Point to a spot by Naaman for his servant.
That is the cast in Syria. Over here in Israel, there is also a prophet named Elisha. The prophet also has a servant.
Point to spots for Elisha and his servant.
There are several large, beautiful rivers in Syria, but for our story the important river is the muddy little Jordan River in Israel.
Spread out the muddy river and show the river shakers where to stand or describe the muddy Jordan River pointing to where it is to be imagined.
Oh, our story involves a disease, a dreaded disease, called leprosy. It was and is a horrible disease. Its symptoms are sores that do not heal and spread. Eventually toes, fingers and even whole limbs fall off. In the time at which our story takes place, people were so frightened of the disease that victims were sent away from their homes and communities. They lived together in caves. Some of their families or kind folk from town left food and clothes for them near the caves, but they never got very close. When no food appeared the lepers had to call out to travelers begging for what they needed. Today we have drugs to treat leprosy. But, in the days of our story there were no cures.
Shiver and shake your head as you conclude this description.
Now, we are ready for our story. It begins with Naaman at home in Syria.
Point to Naaman.
Naaman, the commander of the Syrian army, was highly respected and esteemed by the king of Syria, because through Naaman the Lord had given victory to the Syrian forces.
Naaman stands tall and folds his arms across his chest.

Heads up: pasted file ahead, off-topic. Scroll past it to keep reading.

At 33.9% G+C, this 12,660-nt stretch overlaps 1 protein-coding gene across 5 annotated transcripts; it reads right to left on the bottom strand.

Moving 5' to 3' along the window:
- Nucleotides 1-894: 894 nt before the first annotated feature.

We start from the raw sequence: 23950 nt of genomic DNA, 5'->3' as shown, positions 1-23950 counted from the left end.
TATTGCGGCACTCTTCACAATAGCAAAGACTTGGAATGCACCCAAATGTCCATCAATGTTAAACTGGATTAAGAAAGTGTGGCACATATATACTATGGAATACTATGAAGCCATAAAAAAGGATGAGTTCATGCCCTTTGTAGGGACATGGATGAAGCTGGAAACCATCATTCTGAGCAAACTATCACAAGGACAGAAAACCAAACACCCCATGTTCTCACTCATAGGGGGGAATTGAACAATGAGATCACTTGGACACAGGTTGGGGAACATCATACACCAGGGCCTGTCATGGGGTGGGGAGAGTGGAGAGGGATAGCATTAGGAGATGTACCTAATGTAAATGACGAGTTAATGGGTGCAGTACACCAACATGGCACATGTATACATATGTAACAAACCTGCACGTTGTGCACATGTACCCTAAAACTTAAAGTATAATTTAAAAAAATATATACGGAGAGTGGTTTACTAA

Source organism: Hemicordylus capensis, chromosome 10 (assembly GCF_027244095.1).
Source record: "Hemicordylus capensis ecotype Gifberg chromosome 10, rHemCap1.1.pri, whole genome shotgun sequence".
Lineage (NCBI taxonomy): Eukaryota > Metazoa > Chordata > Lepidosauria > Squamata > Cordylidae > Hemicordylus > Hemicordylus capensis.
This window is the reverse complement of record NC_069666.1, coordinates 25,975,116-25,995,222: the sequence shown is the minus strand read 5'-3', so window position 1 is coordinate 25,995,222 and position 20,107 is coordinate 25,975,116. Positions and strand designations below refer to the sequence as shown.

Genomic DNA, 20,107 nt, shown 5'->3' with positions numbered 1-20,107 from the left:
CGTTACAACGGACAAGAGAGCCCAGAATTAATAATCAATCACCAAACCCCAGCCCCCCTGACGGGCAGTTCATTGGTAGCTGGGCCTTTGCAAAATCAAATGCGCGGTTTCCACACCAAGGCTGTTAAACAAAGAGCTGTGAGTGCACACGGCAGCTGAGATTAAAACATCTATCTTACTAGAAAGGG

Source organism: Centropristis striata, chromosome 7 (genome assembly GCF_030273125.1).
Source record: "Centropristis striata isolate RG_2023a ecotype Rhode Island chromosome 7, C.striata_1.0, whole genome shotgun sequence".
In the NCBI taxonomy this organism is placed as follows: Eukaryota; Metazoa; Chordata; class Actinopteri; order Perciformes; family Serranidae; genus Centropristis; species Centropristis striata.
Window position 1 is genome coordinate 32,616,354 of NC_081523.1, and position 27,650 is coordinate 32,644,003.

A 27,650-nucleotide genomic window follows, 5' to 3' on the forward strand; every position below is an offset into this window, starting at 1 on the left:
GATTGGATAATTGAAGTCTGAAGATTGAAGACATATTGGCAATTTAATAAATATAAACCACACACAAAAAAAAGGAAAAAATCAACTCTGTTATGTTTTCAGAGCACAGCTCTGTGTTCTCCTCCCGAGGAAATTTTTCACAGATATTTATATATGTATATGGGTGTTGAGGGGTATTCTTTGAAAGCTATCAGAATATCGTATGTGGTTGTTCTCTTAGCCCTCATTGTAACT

He was a great soldier, but he suffered from a dreaded skin disease.
Naaman inspects the back of his hand and hides it behind himself.
In one of their raids against Israel, the Syrians had carried off a little Israelite girl, who became a servant of Naaman’s wife.
Servant girl pretends to brush mistresses hair.
One day she said to her mistress, “I wish that my master could go to the prophet who lives in Samaria! He would cure him of his disease.”
Servant girl pantomimes speaking. Mistress turns to listen, then turns toward Naaman and reaches out to him.
When Naaman heard of this, he went to the king and told him what the girl had said. The king said, “Go to the king of Israel and take this letter to him.”
Naaman turns toward the king of Syria. The king gives him a letter (rolled up piece of paper).
So Naaman set out, taking 30,000 pieces of silver, 6,000 pieces of gold, and ten changes of fine clothes. The letter that he took read: “This letter will introduce my officer Naaman. I want you to cure him of his disease.”
Naaman bows to the king, picks up a large burlap sack or black garbage bag stuffed to look heavy and full, hands the sack to his servant who hauls it as if it were heavy. Naaman keeps the letter. He then goes to the king of Israel.
When the king of Israel read the letter, he tore his clothes in dismay and exclaimed, “How can the king of Syria expect me to cure this man? Does he think that I am God, with the power of life and death? It’s plain that he is trying to start a quarrel with me!”